Twenty-Four Years of the History of Rationality
A navigator fixes a course by the stars; a weaver strings a loom with an intricate pattern of colors and shapes; a city official discerns a link between a certain well and the outbreak of an epidemic; a brewer adjusts ingredients to speed up fermentation; a courtier infers a royal intrigue from an exchange of glances; a bureaucrat organizes the tax system of an empire; a herbalist identifies a plant that heals wounds. All of these accomplishments certainly qualify as knowledge, and highly refined knowledge at that, based on close observation, seasoned judgment, and subtle inference. Their accuracy, reliability, and utility are not in doubt; their rationality in matching means to ends is indisputable. But is it the same kind of rationality exemplified in a mathematical demonstration, a precise measurement under controlled laboratory conditions, solving a game-theoretical matrix, making an anatomical image, or constructing the stemma of an ancient text? Is there any common denominator that links all of these rational practices, which cut across divides of head and hand, science and knowledge, the natural and the human sciences?
These are the kind of questions that have shaped the research program of Department II since 1995. Dedicated to understanding the “Ideals and Practices of Rationality,” Department II has for the past 24 years probed the forms of rationality using historical, cross-cultural, and cross-disciplinary comparisons. The retirement of Director Lorraine Daston in June 2019 has brought the work of the Department to an end. What have we learned about rationality? The Department’s 22 Working Group volumes and hundreds of individual publications by affiliated scholars provide the best overview of the scope of the Department’s work, which addressed topics as diverse as the moral authority of nature, scientific observation, biographies of scientific objects, Cold War rationality, bureaucratic knowledge, and data histories.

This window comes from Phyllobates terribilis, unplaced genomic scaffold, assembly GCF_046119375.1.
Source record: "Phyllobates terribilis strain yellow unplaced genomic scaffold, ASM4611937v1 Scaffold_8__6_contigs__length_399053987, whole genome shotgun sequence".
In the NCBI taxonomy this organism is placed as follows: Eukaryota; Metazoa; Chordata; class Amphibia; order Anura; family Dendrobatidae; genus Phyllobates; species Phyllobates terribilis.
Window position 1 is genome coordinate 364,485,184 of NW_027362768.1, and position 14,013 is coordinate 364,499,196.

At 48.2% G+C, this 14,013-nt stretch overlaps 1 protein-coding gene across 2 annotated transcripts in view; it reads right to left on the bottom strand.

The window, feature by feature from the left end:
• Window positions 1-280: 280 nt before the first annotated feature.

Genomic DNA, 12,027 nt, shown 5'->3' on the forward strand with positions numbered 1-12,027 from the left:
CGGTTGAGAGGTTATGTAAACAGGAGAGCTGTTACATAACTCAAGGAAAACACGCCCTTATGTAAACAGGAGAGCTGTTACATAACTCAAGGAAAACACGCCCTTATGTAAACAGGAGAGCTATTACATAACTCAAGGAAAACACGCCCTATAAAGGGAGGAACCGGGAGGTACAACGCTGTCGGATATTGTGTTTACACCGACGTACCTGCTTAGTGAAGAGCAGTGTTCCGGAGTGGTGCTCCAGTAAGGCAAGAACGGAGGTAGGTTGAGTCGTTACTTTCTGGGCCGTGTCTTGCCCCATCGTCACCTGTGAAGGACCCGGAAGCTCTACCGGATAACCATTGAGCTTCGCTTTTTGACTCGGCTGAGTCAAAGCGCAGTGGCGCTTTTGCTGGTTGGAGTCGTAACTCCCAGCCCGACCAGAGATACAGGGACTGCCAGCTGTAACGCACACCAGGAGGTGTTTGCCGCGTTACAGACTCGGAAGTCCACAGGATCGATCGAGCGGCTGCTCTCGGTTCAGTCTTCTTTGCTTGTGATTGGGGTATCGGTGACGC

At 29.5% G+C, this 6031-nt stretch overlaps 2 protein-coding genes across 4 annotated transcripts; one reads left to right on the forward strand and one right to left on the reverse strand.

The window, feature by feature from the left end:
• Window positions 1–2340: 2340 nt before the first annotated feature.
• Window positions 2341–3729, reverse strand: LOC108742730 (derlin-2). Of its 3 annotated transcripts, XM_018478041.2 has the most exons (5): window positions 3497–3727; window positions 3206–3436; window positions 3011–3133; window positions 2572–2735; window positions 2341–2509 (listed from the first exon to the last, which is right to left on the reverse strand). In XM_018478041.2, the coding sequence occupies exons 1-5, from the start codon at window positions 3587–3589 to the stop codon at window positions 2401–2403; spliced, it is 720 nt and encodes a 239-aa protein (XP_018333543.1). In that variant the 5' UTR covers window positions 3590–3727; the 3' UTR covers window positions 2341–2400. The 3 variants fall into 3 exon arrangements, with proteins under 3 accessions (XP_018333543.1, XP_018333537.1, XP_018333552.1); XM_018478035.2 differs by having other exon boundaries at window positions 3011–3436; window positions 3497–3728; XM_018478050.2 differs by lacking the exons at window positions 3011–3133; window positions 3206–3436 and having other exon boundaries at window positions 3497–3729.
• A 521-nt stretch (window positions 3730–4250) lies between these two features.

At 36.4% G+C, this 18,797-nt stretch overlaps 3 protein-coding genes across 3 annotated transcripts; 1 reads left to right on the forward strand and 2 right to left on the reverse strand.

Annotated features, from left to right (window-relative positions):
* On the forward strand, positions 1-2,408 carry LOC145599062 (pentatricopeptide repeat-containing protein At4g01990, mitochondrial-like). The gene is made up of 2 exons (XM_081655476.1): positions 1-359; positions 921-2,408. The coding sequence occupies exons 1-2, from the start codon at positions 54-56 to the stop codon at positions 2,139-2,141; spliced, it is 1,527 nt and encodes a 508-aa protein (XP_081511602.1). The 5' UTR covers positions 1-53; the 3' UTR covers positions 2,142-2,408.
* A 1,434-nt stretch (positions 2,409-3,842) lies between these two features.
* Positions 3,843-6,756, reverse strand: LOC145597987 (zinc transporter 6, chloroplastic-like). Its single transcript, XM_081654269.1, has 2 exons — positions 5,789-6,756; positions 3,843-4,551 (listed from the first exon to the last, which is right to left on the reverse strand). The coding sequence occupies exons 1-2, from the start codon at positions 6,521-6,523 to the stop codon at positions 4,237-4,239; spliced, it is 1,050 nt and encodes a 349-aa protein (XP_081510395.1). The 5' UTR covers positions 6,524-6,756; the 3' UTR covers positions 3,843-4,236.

Ein Fest für Raine Daston
Surprise: 107 Variations on the Unexpected
Working Group Books
Doctoral Seminar Program 2015–19
Colloquium Program 2012–19